The characters are a interesting bunch. Maia reminds me of the protagonist of “Coteries of New York” in that her personality really depends on the player’s actions and decisions. Sadly, after finishing “Shadows of New York”, almost no one can top the wonderfuly depressing Julia Sowinski, and Maia is no exception. She is young and naive, especially about her “true” heritage, but in the end she isn’t memorable in any real way, which is a shame. Strong, well written female characters are still a rarity in video games.
Anya and Bartek, Maia’s closest companions, also work as her moral dilemma options. Anya is strongly against the removal of the trees, while Bartek advises caution when it comes to any pro-ecological choices. Of course our main heroine can always ignore both of them, but that’s where the relationship mechanic kicks in. Depending on Maia’s attitude towards people, she can either make friends or enemies, and these choices may have impact on the ending of the game. Maia can be a dick to almost everyone she meets along the way, but she can also show compassion, fighting spirit and wit – all of which will make different impressions on various NPCs.
Aside from Bartek and Anya, “Werewolf: The Apocalypse – Heart of the Forest” presents a colorful cast of pro-environmental activists, local policemen and politicans, as well as a few supernatural denizens of the World of Darkness. They’re all presented in a interesting manner, although some of the obviously “bad” people sometimes feel a bit cartoonish. I’m looking at you, Minister of Environment. That said I really enjoyed learning about her ancestry and how it still haunts her bloodline. The devs really showed us that the Garou, while acting for the greater good, can be incredibly brutal and uncompromising in their quest. That’s the part of Werewolf: The Apocalypse which I always enjoyed the most.
Graphics and music are kinda interesting. The entire theme of the game is that there’s something lurking right under Maia’s nose, something ancient and primeval. It’s the Puszcza, which in this game works as a entity in itself. It reaches to our heroine in her dreams, urging her to embrace her heritage and become a warrior of Gaia, just like her ancestors did many years ago. The uneasy tension is really felt in the hazy color palette, as well as the minimalistic soundtrack. Throughout the majority of the game, we’re getting the feeling of a build up of tension, and of a imminent, encroaching threat…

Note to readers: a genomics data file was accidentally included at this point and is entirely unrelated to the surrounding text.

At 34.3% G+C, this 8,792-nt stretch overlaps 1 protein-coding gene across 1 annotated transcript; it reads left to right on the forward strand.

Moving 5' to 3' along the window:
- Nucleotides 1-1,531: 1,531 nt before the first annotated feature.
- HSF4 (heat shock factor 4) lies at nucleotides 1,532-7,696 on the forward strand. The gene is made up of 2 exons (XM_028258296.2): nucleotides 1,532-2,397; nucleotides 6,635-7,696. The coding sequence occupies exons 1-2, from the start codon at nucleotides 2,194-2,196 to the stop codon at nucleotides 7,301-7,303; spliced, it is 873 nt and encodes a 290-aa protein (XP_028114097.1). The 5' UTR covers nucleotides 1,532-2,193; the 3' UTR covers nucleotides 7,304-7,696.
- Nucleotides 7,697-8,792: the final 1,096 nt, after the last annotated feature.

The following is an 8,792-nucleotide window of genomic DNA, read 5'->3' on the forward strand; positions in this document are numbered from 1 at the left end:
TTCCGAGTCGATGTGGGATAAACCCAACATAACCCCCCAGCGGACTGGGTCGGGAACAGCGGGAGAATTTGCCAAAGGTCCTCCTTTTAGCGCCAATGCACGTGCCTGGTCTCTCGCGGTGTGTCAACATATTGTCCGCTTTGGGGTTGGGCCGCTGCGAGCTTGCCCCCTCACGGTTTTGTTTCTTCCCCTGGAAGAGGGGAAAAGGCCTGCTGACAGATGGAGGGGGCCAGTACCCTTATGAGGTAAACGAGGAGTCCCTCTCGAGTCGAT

…right until the final act of the game, when Maia experiences her first transformation. After that the secrecy and tensions kinda dissapear and all that’s left are conversations with your packmates. While interesting in their own way, they’re sadly not that engaging and with Maia now embracing her true nature, the secrecy and tension of her mysterious bloodline are gone. I’m not saying that it’s a bad thing, but I much more enjoyed the young Boroditch’s adventures when she was still “human”.
Oh, and there’s the quasi-RPG system that I almost forgot about. Maia has three stats – Rage, Willpower and Health. Rage is used in making direct, brash and aggressive decisions, while Willpower is spent when Boroditch has to make difficult in-game choices. Health is pretty self explanatory, and there are certain events in game which can lead to Maia loosing her strength and suffering various inujries. All of these traits can be replenished during game, usually when acting in accordance to Maia’s goals and personality (which can also change, by the way).
Finally, after her first transformation, Maia is forced to assign her character to one of the five auspices of Garou’s culture, based on the lunar cycle. Naturally I went with Theurge because that was the one auspice which I always RPed as, back in my WTA days. Plus I like the idea of a warrior-philosopher, so yeah, it was a natural choice for me. Young Boroditch’s character sheet changes slightly after her Rite of Passage, and she also has to take a patron to guide her in her future quest as a warrior of Gaia. While these choices are interesting, they’re not really THAT important when it comes to the ending of the game. Still, I liked the fact that the devs tried to show us the difficult struggles of a young werewolf who just begins to explore the mysteries of her kind, as well as their ultimate quest to defeat the Wyrm.